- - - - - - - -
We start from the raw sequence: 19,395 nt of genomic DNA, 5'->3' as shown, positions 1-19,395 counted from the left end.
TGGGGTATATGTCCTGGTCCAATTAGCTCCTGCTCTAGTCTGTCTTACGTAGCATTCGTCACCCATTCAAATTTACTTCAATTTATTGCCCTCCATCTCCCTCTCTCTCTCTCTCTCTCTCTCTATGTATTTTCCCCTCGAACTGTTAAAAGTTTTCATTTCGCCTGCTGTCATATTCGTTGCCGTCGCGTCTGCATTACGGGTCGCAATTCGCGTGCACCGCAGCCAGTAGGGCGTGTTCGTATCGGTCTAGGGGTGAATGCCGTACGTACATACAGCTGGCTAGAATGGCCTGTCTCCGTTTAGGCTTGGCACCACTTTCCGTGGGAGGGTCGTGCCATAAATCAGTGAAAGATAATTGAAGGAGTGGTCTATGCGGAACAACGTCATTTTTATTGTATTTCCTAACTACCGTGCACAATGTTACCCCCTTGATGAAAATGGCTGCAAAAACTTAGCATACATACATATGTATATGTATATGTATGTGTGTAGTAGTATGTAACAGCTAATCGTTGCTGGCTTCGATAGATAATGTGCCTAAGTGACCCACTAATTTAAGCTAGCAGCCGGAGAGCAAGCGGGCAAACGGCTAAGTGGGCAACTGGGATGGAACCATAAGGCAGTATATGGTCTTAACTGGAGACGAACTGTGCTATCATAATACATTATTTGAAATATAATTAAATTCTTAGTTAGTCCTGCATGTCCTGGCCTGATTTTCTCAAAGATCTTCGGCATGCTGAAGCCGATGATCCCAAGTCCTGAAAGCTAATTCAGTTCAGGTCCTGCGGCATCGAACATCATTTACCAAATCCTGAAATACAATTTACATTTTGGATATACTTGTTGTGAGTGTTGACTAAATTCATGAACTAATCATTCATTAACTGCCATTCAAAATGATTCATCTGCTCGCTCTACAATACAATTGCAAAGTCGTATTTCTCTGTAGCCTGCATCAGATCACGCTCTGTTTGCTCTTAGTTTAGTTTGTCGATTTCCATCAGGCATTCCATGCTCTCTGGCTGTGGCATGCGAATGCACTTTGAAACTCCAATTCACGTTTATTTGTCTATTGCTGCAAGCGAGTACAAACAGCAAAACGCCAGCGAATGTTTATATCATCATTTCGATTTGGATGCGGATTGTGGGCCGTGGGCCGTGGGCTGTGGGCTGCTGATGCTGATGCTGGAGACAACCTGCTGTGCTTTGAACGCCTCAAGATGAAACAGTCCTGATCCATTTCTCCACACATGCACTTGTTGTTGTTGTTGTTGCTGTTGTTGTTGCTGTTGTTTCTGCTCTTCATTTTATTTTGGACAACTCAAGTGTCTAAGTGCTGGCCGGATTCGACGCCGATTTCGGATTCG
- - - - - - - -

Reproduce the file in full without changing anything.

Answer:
We start from the raw sequence: 19,395 nt of genomic DNA, 5'->3' as shown, positions 1-19,395 counted from the left end.
TGGGGTATATGTCCTGGTCCAATTAGCTCCTGCTCTAGTCTGTCTTACGTAGCATTCGTCACCCATTCAAATTTACTTCAATTTATTGCCCTCCATCTCCCTCTCTCTCTCTCTCTCTCTCTCTATGTATTTTCCCCTCGAACTGTTAAAAGTTTTCATTTCGCCTGCTGTCATATTCGTTGCCGTCGCGTCTGCATTACGGGTCGCAATTCGCGTGCACCGCAGCCAGTAGGGCGTGTTCGTATCGGTCTAGGGGTGAATGCCGTACGTACATACAGCTGGCTAGAATGGCCTGTCTCCGTTTAGGCTTGGCACCACTTTCCGTGGGAGGGTCGTGCCATAAATCAGTGAAAGATAATTGAAGGAGTGGTCTATGCGGAACAACGTCATTTTTATTGTATTTCCTAACTACCGTGCACAATGTTACCCCCTTGATGAAAATGGCTGCAAAAACTTAGCATACATACATATGTATATGTATATGTATGTGTGTAGTAGTATGTAACAGCTAATCGTTGCTGGCTTCGATAGATAATGTGCCTAAGTGACCCACTAATTTAAGCTAGCAGCCGGAGAGCAAGCGGGCAAACGGCTAAGTGGGCAACTGGGATGGAACCATAAGGCAGTATATGGTCTTAACTGGAGACGAACTGTGCTATCATAATACATTATTTGAAATATAATTAAATTCTTAGTTAGTCCTGCATGTCCTGGCCTGATTTTCTCAAAGATCTTCGGCATGCTGAAGCCGATGATCCCAAGTCCTGAAAGCTAATTCAGTTCAGGTCCTGCGGCATCGAACATCATTTACCAAATCCTGAAATACAATTTACATTTTGGATATACTTGTTGTGAGTGTTGACTAAATTCATGAACTAATCATTCATTAACTGCCATTCAAAATGATTCATCTGCTCGCTCTACAATACAATTGCAAAGTCGTATTTCTCTGTAGCCTGCATCAGATCACGCTCTGTTTGCTCTTAGTTTAGTTTGTCGATTTCCATCAGGCATTCCATGCTCTCTGGCTGTGGCATGCGAATGCACTTTGAAACTCCAATTCACGTTTATTTGTCTATTGCTGCAAGCGAGTACAAACAGCAAAACGCCAGCGAATGTTTATATCATCATTTCGATTTGGATGCGGATTGTGGGCCGTGGGCCGTGGGCTGTGGGCTGCTGATGCTGATGCTGGAGACAACCTGCTGTGCTTTGAACGCCTCAAGATGAAACAGTCCTGATCCATTTCTCCACACATGCACTTGTTGTTGTTGTTGTTGCTGTTGTTGTTGCTGTTGTTTCTGCTCTTCATTTTATTTTGGACAACTCAAGTGTCTAAGTGCTGGCCGGATTCGACGCCGATTTCGGATTCG